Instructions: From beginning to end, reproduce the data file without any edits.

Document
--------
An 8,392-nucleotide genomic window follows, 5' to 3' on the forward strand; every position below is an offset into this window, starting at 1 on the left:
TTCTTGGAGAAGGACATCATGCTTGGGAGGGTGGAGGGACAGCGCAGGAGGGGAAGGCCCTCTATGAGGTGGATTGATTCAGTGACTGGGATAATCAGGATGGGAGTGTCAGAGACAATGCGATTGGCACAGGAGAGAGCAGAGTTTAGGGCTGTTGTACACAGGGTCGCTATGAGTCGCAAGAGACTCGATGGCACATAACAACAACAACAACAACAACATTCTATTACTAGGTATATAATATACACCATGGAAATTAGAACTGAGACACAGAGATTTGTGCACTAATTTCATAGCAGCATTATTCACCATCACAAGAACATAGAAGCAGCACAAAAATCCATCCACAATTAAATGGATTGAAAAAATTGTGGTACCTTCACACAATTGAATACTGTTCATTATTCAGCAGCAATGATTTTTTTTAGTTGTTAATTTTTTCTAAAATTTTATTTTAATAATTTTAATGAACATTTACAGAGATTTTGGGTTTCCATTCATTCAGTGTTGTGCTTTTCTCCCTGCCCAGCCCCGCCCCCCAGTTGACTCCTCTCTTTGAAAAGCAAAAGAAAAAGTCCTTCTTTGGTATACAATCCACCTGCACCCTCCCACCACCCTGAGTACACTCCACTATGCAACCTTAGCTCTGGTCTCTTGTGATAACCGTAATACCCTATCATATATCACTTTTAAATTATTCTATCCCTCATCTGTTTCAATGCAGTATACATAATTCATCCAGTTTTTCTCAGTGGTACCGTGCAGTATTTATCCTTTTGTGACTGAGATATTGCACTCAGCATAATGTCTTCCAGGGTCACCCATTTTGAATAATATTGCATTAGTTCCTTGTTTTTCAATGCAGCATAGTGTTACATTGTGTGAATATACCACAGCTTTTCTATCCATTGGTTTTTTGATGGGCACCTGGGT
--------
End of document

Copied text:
An 8,392-nucleotide genomic window follows, 5' to 3' on the forward strand; every position below is an offset into this window, starting at 1 on the left:
TTCTTGGAGAAGGACATCATGCTTGGGAGGGTGGAGGGACAGCGCAGGAGGGGAAGGCCCTCTATGAGGTGGATTGATTCAGTGACTGGGATAATCAGGATGGGAGTGTCAGAGACAATGCGATTGGCACAGGAGAGAGCAGAGTTTAGGGCTGTTGTACACAGGGTCGCTATGAGTCGCAAGAGACTCGATGGCACATAACAACAACAACAACAACAACATTCTATTACTAGGTATATAATATACACCATGGAAATTAGAACTGAGACACAGAGATTTGTGCACTAATTTCATAGCAGCATTATTCACCATCACAAGAACATAGAAGCAGCACAAAAATCCATCCACAATTAAATGGATTGAAAAAATTGTGGTACCTTCACACAATTGAATACTGTTCATTATTCAGCAGCAATGATTTTTTTTAGTTGTTAATTTTTTCTAAAATTTTATTTTAATAATTTTAATGAACATTTACAGAGATTTTGGGTTTCCATTCATTCAGTGTTGTGCTTTTCTCCCTGCCCAGCCCCGCCCCCCAGTTGACTCCTCTCTTTGAAAAGCAAAAGAAAAAGTCCTTCTTTGGTATACAATCCACCTGCACCCTCCCACCACCCTGAGTACACTCCACTATGCAACCTTAGCTCTGGTCTCTTGTGATAACCGTAATACCCTATCATATATCACTTTTAAATTATTCTATCCCTCATCTGTTTCAATGCAGTATACATAATTCATCCAGTTTTTCTCAGTGGTACCGTGCAGTATTTATCCTTTTGTGACTGAGATATTGCACTCAGCATAATGTCTTCCAGGGTCACCCATTTTGAATAATATTGCATTAGTTCCTTGTTTTTCAATGCAGCATAGTGTTACATTGTGTGAATATACCACAGCTTTTCTATCCATTGGTTTTTTGATGGGCACCTGGGT